That was the catalyst for what Slattery IT Consulting has become famous for – bringing together the right people at the right time. Slattery’s first event was on e-tailing. “We flooded the room - those were in the days of Greengrocer, dStore and The Spot.”
Slattery also knew that busy people don’t want to waste time – so she kept the seminars as short as possible. It was a formula that worked and Slattery attracted a good crowd – including venture capitalists looking for up and coming companies.
“I remember Geoff Garrett (former head of CSIRO and now Queensland’s chief scientist) saying that innovation walks on two legs. There had been a study done that brought up six roles that were crucial for innovation – one of them was the party hostess and how for a good party to work you need someone introducing people – it’s the same for innovation.
“I’ve always enjoyed the accidents that can happen. In the tech industry there are people who are incapable of doing that and I find it quite easy,” says Slattery who is quite comfortable playing social ventriloquist for ultra-smart researchers who “can’t string a sentence to a stranger.”
Her role she says is often about; “Giving them the space to meet and hope that something happens.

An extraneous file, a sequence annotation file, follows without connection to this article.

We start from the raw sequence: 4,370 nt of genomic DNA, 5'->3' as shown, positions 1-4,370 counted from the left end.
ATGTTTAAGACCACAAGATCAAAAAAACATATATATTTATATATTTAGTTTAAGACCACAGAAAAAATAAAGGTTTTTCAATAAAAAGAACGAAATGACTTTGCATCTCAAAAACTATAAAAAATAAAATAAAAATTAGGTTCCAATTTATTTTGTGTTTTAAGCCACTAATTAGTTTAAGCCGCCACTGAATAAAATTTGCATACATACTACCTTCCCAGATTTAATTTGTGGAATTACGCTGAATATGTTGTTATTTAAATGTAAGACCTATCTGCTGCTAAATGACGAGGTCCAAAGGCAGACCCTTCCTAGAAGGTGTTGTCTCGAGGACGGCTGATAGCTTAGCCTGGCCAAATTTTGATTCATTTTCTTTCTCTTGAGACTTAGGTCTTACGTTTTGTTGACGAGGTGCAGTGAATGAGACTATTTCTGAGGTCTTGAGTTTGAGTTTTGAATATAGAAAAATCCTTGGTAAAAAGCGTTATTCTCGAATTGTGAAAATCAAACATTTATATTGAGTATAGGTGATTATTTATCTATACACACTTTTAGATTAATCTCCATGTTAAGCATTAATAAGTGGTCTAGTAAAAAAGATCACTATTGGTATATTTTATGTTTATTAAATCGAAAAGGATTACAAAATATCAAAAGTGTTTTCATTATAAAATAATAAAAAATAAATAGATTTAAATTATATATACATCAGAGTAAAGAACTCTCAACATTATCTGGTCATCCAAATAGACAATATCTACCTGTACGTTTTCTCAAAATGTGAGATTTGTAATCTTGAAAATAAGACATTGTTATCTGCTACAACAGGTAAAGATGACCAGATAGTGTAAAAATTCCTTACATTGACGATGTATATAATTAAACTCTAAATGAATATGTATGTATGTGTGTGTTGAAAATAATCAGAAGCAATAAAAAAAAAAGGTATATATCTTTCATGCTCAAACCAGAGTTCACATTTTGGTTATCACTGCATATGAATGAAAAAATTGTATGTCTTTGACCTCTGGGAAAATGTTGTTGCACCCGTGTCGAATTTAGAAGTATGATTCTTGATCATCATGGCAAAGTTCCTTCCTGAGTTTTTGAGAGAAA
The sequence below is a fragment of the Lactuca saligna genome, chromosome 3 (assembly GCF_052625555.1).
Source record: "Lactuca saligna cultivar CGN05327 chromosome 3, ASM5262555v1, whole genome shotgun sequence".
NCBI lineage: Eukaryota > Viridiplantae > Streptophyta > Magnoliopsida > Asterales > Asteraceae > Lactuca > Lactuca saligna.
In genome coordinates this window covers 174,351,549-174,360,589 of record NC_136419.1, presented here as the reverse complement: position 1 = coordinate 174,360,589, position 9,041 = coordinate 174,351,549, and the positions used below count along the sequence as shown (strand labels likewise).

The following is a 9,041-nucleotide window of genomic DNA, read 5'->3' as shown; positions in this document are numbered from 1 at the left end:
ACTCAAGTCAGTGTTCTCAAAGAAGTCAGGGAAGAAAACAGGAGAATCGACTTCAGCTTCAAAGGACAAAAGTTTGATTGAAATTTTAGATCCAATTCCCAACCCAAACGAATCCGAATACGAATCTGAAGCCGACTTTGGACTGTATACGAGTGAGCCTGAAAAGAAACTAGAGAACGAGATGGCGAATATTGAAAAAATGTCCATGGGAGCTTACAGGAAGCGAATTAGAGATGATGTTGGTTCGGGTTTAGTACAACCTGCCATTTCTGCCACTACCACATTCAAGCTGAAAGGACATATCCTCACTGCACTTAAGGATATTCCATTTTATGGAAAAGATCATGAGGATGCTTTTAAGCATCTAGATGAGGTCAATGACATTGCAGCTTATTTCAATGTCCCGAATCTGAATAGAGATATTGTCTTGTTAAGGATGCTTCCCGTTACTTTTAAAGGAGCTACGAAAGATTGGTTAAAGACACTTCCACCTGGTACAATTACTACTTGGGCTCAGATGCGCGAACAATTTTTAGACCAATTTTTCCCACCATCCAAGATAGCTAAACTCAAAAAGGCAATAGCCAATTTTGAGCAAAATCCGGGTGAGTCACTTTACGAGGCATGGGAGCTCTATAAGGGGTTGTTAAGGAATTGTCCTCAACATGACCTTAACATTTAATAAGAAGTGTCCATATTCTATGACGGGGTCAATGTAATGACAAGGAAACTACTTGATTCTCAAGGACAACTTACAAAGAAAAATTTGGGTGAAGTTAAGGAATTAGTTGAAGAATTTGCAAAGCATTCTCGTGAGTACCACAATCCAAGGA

“I get a real kick out of some of the young companies we may have helped either through information or contacts or even in some cases some attention. When something good happens to them, I really love that.”
She tells the story of two women who came to a VC Connect event, thinking they were ready for venture capital. They learned at the event that they had more to do before they could successfully pitch to a venture capitalist, but they met Starfish Ventures at the event, went away and worked on their business idea, and came back and got the venture capital two years later.
Today Slattery IT Consulting has a team of seven, running its own branded events , such as Tech 23, Agile and a range of Connect events, and also handling events and marketing on behalf of clients such as CSIRO, Telstra, the Communications Alliance, LinkedIn and Amazon Web Services.